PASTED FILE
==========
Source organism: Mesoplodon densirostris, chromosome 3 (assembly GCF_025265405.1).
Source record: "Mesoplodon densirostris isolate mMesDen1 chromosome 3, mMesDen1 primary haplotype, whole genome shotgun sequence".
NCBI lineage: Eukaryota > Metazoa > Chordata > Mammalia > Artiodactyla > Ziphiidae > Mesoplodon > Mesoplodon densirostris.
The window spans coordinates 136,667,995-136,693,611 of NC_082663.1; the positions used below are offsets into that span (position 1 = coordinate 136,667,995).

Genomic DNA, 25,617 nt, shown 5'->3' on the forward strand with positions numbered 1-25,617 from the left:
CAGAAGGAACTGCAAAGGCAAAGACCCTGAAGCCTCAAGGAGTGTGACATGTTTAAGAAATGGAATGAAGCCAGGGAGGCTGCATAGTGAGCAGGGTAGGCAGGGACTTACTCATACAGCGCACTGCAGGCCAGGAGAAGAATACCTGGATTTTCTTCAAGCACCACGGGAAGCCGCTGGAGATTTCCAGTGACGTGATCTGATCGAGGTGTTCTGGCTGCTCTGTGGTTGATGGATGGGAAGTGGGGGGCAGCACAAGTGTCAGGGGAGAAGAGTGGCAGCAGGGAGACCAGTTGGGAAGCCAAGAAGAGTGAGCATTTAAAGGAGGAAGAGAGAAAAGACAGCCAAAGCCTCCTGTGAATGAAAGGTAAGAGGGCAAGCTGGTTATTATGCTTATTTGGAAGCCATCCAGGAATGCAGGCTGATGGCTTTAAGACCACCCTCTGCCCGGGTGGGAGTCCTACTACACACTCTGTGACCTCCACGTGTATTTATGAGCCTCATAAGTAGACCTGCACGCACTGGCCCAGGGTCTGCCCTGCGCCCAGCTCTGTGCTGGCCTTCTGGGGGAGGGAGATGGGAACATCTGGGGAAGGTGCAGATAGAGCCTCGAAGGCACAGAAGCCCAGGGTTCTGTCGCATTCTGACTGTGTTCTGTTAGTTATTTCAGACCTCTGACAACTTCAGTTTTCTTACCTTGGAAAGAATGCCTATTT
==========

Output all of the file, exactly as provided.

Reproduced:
Source organism: Mesoplodon densirostris, chromosome 3 (assembly GCF_025265405.1).
Source record: "Mesoplodon densirostris isolate mMesDen1 chromosome 3, mMesDen1 primary haplotype, whole genome shotgun sequence".
NCBI lineage: Eukaryota > Metazoa > Chordata > Mammalia > Artiodactyla > Ziphiidae > Mesoplodon > Mesoplodon densirostris.
The window spans coordinates 136,667,995-136,693,611 of NC_082663.1; the positions used below are offsets into that span (position 1 = coordinate 136,667,995).

Genomic DNA, 25,617 nt, shown 5'->3' on the forward strand with positions numbered 1-25,617 from the left:
CAGAAGGAACTGCAAAGGCAAAGACCCTGAAGCCTCAAGGAGTGTGACATGTTTAAGAAATGGAATGAAGCCAGGGAGGCTGCATAGTGAGCAGGGTAGGCAGGGACTTACTCATACAGCGCACTGCAGGCCAGGAGAAGAATACCTGGATTTTCTTCAAGCACCACGGGAAGCCGCTGGAGATTTCCAGTGACGTGATCTGATCGAGGTGTTCTGGCTGCTCTGTGGTTGATGGATGGGAAGTGGGGGGCAGCACAAGTGTCAGGGGAGAAGAGTGGCAGCAGGGAGACCAGTTGGGAAGCCAAGAAGAGTGAGCATTTAAAGGAGGAAGAGAGAAAAGACAGCCAAAGCCTCCTGTGAATGAAAGGTAAGAGGGCAAGCTGGTTATTATGCTTATTTGGAAGCCATCCAGGAATGCAGGCTGATGGCTTTAAGACCACCCTCTGCCCGGGTGGGAGTCCTACTACACACTCTGTGACCTCCACGTGTATTTATGAGCCTCATAAGTAGACCTGCACGCACTGGCCCAGGGTCTGCCCTGCGCCCAGCTCTGTGCTGGCCTTCTGGGGGAGGGAGATGGGAACATCTGGGGAAGGTGCAGATAGAGCCTCGAAGGCACAGAAGCCCAGGGTTCTGTCGCATTCTGACTGTGTTCTGTTAGTTATTTCAGACCTCTGACAACTTCAGTTTTCTTACCTTGGAAAGAATGCCTATTT